Many students have been fortunate to enjoy Darren as a teacher at Sam Houston University, where he is a Professor of Chemistry. This book offers clear evidence of his ability to make complex topics clear and accessible to all. Most physical chemistry and quantum mechanics courses briefly discuss one-dimensional problems such as the particle in a box and on a ring. The focus is usually on the mathematical form of the energy levels and wave functions. In this book, Darren and his co-author, Victoria Jackson, go much further. They discuss in detail the calculation of transition probabilities using the one-dimensional dipole and polarizability operators. The results lead naturally to selection rules and to predicted spectral intensities. Explicit examples are given for electronic, infrared, and Raman spectroscopies, as well as for Rayleigh light scattering. The authors also show how the same selection rules can be derived from symmetry and group theoretical arguments. The result is an exposition that ties many aspects of quantum mechanics together and allows extension to 2- and 3-dimensional problems. This book will be especially helpful to undergraduates taking Physical Chemistry and to beginning graduate students interested in spectroscopy. I heartily recommend it.

Joseph Nibler

Emeritus Professor of Chemistry

Oregon State University

“Quantum is kicking my butt. ” she wrote on social media.

My heart sank and a knot developed in my stomach. I wondered to myself, “I hope it isn't my fault.”

So I reached out to her with a direct message. She had graduated from SHSU the previous May and is now enrolled in a Chemistry Ph.D. program at a top-tier research institution. I was worried that my method of teaching quantum mechanics had not prepared her for graduate school.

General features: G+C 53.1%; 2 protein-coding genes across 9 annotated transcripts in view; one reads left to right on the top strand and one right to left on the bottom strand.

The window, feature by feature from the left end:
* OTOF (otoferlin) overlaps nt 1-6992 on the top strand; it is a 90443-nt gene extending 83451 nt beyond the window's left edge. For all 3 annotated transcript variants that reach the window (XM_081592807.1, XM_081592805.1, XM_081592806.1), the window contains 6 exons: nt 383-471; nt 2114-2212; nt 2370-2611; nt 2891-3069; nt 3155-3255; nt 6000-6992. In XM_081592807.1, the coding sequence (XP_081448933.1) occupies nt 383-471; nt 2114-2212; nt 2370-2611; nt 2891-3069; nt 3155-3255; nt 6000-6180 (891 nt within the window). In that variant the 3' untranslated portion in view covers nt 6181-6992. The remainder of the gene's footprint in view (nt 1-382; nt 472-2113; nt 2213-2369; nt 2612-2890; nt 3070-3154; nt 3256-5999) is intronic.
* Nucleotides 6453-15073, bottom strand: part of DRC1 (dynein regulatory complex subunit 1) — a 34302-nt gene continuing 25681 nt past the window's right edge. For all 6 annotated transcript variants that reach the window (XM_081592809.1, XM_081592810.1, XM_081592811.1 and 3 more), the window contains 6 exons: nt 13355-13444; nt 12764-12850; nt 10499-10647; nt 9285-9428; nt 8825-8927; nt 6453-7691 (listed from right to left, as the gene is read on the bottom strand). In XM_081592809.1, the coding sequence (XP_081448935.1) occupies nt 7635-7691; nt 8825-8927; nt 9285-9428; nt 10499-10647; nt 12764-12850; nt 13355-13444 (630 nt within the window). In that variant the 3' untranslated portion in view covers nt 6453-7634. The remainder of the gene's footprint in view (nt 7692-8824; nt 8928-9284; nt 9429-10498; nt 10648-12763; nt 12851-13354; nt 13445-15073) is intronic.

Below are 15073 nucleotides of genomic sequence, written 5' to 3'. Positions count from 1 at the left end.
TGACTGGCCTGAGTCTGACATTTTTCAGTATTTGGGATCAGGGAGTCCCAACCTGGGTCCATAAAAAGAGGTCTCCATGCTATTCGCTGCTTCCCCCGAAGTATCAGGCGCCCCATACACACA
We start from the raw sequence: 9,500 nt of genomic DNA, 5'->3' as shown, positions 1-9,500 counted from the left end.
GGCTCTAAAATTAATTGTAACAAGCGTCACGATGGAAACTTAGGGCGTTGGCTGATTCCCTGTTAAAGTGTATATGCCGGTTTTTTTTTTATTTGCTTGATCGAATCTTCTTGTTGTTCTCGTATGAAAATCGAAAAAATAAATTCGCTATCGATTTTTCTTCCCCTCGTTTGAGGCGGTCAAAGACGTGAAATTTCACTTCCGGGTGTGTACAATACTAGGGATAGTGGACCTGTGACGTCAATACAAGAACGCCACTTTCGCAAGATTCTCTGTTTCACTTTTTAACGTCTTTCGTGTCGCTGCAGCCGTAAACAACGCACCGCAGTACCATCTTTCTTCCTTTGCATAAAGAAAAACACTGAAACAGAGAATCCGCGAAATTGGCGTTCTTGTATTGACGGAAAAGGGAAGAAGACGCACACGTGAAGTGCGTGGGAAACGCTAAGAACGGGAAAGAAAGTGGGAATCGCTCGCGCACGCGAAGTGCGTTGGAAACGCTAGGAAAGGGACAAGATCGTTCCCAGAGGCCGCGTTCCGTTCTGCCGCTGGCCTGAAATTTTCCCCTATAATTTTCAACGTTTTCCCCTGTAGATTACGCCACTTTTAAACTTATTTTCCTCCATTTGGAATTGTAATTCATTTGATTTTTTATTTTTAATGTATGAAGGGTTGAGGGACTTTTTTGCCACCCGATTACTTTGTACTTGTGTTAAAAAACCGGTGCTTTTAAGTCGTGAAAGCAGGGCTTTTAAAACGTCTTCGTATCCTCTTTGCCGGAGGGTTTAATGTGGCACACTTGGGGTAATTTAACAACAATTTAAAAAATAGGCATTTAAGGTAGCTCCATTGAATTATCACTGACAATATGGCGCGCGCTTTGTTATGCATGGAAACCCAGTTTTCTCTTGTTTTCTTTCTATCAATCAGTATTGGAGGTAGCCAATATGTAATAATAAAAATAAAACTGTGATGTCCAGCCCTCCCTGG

She quickly responded and put me at ease. She said all of the students from both large and small universities were struggling with the multivariable calculus. Then, she said, “at least I know where these problems are going,” and that put me at ease.

I have been teaching spectroscopy in one dimension from the wave function to the full simulated spectrum for 18 years and teaching the students to apply their knowledge to three-dimensional systems by analogy. This text was written to document this method of teaching quantum mechanics and spectroscopy.

I hope that this text will serve many roles: (a) as a text for motivated chemistry majors to read prior to (or during) their quantum mechanics and spectroscopy course, (b) as a lecture preparation text for professors giving them many one-dimensional examples of the math of spectroscopy, and (c) as a refresher text for professional spectroscopists who want to resharpen their theoretical understanding of the tools of their trade.

Paul Adrien Maurice Dirac, who shared the 1933 Nobel Prize with Schrödinger, made his now-famous statement in his 1929 paper Quantum Mechanics of Many-Electron Atoms:

“The underlying physical laws necessary for the mathematical theory for a large part of physics and the whole of chemistry are thus completely known, and the difficulty is only that the exact application of these laws leads to equations much too complicated to be soluble.”

In his next sentence, Dirac clearly states the purpose and motivation of this book:

“It therefore becomes desirable that approximate practical methods of applying quantum mechanics should be developed, which can lead to an explanation of the main features of complex atomic systems without too much computation.”

That is why this book exists—to explain the main features of spectroscopy without too much computation. With these simple models, we discuss why the daytime sky is blue, why the sunsets are red, why diamonds sparkle, and how lasers work.

With this book, we hope you gain a working knowledge of the forest by focusing on one species of tree—the one-dimensional wave function.

Darren L. Williams, Ph.D.

Professor of Physical Chemistry, Sam Houston State University

Huntsville, TX

August 2022